Photo By Gail
In the 1990s, Roy Liechtenstein created a body of work called Interiors, in which he mixed references to classical antiquity, the renaissance, and modernism. He also used visual signs plucked from his own illustrious career, such as his characteristic Ben-Day dots . Created in the last year of Lichtenstein‘s life, this drawing is a study for a painting, Interior with Ajax (1997), commissioned by the fashion designer Gianni Versace. In it, a confused looking Ajax, a hero of Greek mythology, finds himself in an an eclectically decorated room in which styles float free of their contexts and hatch marks are divorced from their descriptive function.
Photographed in the Morgan Library in Manhattan.
All Photos By Gail
I don’t spend much time in midtown, so when I passed by this mural by Eduardo Kobra on 44th Street between 2nd and 3rd Avenues I thought it might be new. As it turns out, this work, which features an image of American pop artist Roy Lichtenstein, has been up since August 2018. Continue reading Kobra’s Peace Mural in Midtown
Photo By Gail
By the 1970s, Roy Lichtenstein’s comic-strip style of painting had become his trademark. While he had adapted his early compositions from actual comic books, here Lichtenstein referred to an art historical rather than a pop culture source: Henri Matisse’s Red Studio (1911, in the collection of MoMA), which features Matisse’s canvases casually set around a room. Into the flattened studio space of Artists Studio Foot Medication (1974), Lichtenstein similarly inserted whole of partial versions of his own real and imagined artworks across a range of subject matter, including geometric abstraction. This painting’s title calls out the 1962 print Foot Medication, reimagined as a monumental painting at the upper left. This kind of self-quotation, at once playful and thoughtful, would become anther feature of Lichtenstein’s production.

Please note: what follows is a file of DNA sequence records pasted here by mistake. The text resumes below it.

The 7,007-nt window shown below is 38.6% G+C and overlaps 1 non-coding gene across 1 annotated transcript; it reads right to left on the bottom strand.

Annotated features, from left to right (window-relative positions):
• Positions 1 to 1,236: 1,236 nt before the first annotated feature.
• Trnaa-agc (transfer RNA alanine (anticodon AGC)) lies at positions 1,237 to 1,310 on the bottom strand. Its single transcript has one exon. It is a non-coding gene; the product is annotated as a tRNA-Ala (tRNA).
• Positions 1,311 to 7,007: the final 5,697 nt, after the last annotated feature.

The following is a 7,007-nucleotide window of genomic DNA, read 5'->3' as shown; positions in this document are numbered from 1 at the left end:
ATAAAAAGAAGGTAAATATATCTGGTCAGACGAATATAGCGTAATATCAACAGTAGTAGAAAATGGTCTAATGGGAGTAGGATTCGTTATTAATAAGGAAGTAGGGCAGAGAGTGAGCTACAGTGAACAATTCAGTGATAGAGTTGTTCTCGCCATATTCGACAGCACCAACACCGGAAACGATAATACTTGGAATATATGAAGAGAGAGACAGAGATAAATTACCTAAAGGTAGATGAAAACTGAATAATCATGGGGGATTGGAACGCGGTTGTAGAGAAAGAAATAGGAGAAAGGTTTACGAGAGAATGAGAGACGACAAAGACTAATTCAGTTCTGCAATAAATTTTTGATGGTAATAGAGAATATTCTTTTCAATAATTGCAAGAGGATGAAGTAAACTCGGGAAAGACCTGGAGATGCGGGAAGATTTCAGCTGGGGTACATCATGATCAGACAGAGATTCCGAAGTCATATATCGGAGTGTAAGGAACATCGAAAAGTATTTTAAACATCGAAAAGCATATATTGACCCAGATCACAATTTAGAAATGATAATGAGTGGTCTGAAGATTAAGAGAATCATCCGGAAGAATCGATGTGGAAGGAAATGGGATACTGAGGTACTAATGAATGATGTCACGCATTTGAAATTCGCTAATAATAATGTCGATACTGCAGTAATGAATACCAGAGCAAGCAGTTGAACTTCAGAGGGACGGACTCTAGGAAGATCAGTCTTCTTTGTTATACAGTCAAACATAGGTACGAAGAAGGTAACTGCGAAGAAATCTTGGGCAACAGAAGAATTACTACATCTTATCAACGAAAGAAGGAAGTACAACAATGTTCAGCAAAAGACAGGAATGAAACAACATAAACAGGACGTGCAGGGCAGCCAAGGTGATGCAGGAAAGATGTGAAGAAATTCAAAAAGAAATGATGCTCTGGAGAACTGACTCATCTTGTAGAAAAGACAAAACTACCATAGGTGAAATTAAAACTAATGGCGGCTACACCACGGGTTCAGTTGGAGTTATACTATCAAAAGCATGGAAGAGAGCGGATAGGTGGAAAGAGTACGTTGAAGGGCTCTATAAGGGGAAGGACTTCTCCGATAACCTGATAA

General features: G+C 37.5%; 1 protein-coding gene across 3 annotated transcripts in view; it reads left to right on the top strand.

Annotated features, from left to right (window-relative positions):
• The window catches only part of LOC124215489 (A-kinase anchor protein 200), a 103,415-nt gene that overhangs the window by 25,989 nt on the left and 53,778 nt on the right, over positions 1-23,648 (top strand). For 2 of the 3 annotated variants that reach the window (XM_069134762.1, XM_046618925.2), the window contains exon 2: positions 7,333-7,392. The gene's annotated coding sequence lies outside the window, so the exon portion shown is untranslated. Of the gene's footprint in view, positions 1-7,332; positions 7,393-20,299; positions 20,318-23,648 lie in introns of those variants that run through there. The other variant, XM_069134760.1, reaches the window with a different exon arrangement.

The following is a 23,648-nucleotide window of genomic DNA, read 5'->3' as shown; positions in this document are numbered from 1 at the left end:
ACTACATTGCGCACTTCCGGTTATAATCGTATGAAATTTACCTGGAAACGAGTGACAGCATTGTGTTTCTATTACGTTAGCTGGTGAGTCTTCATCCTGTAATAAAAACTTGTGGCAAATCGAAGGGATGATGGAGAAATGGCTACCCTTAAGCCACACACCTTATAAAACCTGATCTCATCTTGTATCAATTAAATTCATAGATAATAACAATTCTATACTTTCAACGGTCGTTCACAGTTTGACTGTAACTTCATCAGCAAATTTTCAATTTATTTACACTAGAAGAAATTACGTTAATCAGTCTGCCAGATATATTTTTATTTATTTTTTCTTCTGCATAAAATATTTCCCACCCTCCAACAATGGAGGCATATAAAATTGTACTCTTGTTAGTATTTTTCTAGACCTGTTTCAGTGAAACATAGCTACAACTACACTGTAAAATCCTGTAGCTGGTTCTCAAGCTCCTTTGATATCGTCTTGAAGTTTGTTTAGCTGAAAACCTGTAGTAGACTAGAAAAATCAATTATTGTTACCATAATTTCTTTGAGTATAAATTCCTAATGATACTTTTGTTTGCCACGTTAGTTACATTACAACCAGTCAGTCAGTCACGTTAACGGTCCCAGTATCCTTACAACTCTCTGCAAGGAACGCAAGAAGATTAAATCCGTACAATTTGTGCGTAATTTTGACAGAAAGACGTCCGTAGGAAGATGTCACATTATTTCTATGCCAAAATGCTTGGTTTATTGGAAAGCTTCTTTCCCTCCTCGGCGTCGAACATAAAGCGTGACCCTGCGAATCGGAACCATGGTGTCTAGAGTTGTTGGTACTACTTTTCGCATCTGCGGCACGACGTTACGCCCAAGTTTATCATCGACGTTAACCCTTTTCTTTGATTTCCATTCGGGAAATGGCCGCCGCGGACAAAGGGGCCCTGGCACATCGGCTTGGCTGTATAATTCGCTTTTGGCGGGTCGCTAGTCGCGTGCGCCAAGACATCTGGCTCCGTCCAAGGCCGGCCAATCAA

Photographed in the Art Institute Chicago.
All Photos By Gail
Brushstroke Group is a public sculpture by pop arist Roy Liechtenstein that you can hardly miss if you are walking on Seventh Avenue between Madison Square Garden /Penn Station and Macys. The problem is: it’s nearly impossible to get photos that don’t have a ton of people them. Because, Midtown.
Lichtenstein liked the idea of making brushstrokes that were not brushstrokes so much, he finally arrived at the idea of making a brushstroke that is actually a sculpture. His sculpture on 7th Avenue and 33rd Street is a 3D version of his brushstroke paintings — and only one of many other, different Brushstroke Group sculptures located in other US cities.
This same sculpture was previously displayed at Navy Pier in Chicago in 2012. At some point, it will surely move along to a new home.
Photographed at 7th Avenue and 33rd Street, Adjacent to Madison Square Garden!
A Section of the Greene Street Mural at Gagosian Gallery (All Photos By Gail)
In December 1983, Roy Lichtenstein created Greene Street Mural, an unprecedented, site-specific and temporary wall painting measuring 18′ × 96 1/2′ at Leo Castelli Gallery, located at 142 Greene Street. In accordance with Lichtenstein’s intention, the work was destroyed after the six-week show.
Continue reading Roy Lichtenstein’s Greene Street Mural at Gagosian Gallery